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Missions 101

By January 29, 2016Blog, Newsletter

Missions 101: It’s all about the Long-Term Relationships

Long Term RelationshipsBy Adam Swenson

Churches in the US are blessed with many resources compared to churches in the developing world. In Zechariah 8 God says, “I will save you so that you may become a blessing.” Likewise it is appropriate for first-world churches to seek to bless churches in the developing world. Doing so can be a stretch and a sacrifice for our teams, but we find they are richly rewarded with a greater vision of God’s kingdom when they choose to go and serve abroad.

Each Trip Is Unique

Every team serving with Thirst Missions has different demographics, people, and abilities, and each Belizean partner church has different challenges—that’s why we don’t do “one size fits all” missions trips.

When a team registers to serve in Belize, we have them choose 4 – 8 ministries from our 14 ministry options: things like home visits, service projects, VBS, or evangelism.

Each of our partner churches also tell us every year what they need help with. We take a good long look at this when choosing what church we will partner each team with. We carefully match each team’s areas of strength with the church’s areas of need. We want our teams to be able to do real, helpful ministry from day one!

Belizean Church Needs

The vast majority of pastors at our partner churches are bivocational with “day jobs” like truck driving, or sugarcane farming. With 40 hours a week devoted to feeding the family (and more time on top of that needed for family responsibilities), their time for ministry is not as much as they would like. They all want to see their churches grow (and see the church building improved) and that can be difficult to achieve.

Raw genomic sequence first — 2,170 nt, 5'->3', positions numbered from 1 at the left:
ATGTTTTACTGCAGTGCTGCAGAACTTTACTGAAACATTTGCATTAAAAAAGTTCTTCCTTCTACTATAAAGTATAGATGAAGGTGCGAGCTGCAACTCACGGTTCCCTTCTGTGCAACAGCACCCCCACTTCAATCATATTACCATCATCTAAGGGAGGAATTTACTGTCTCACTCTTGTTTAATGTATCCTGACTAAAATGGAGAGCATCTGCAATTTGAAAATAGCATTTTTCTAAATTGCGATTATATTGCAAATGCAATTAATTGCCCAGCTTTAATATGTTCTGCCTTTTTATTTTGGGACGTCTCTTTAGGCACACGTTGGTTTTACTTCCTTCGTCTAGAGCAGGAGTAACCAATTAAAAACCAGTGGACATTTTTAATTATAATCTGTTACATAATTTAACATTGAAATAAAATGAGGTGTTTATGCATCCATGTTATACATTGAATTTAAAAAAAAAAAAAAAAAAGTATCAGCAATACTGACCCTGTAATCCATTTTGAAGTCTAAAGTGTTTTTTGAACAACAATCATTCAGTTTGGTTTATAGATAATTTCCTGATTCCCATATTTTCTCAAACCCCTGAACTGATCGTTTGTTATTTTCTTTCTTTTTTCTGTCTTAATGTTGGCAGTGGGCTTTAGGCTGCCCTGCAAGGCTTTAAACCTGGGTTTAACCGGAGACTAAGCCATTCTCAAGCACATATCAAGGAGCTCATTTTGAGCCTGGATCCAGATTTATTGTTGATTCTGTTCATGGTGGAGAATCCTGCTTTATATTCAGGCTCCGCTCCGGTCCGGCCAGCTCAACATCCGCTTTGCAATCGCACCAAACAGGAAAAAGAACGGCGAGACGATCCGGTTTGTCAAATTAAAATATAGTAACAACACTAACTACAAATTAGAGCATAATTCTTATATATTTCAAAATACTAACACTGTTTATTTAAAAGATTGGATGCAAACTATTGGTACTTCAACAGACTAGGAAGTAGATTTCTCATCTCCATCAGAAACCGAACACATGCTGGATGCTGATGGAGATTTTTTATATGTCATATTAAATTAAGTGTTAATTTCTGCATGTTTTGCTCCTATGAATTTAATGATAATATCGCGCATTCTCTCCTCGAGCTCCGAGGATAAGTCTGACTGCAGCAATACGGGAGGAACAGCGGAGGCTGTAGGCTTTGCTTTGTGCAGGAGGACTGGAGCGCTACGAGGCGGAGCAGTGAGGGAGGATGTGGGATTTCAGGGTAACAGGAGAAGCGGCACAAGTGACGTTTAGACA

A missions team can be a tremendous encouragement to pastors who often feel they are going it alone. Knowing a team is coming, even six months away, can be enough to keep them encouraged and refreshed. There’s an excitement in the church as they pray for the team and prepare to go out into their community together. Our Belizean trip leaders run all the logistics for the trips, so there’s no burden placed on the Belizean pastor and church.

Succeeding in Ministry

It’s critically important to us that each person who comes to Belize with Thirst Missions is able to contribute while on the trip. We want each person to learn that God values availability over ability and that, no matter what their skills are, God can use them. We build in times of reflection so this lesson will really sink in and will be something they will carry with them forever.

We find that this sense of confidence only builds when people come in subsequent years.

Long-Term Partnerships

There’s a real beauty in seeing God’s provision over a period of years with a Belizean church. Teams that go back multiple years typically see the church grow and the church building improve with each trip. But more importantly, deep cross-cultural relationships are made. We strongly encourage people to be in contact with their Belizean friends throughout the year – Facebook is a great way to do that, as is Skype.

Work Hard, Play Hard

We embrace a work hard/play hard philosophy, so when teams do get a break from full days of ministry, we send them off to see the Mayan ruins, go cave tubing, or zip line through the rainforest canopy. Most of our teams end with a day on the tropical island of Caye Caulker, where they will snorkel, swim, or just relax in a hammock with a good book.

Our hope is that the experience is beneficial for all, ultimately resulting in Belizeans coming to salvation and entering the fellowship of the local church, while also powerfully encouraging the local church, the pastor, and each member of the team!

If you’d like more information on bringing a team from your church to serve in Belize, email us here. 

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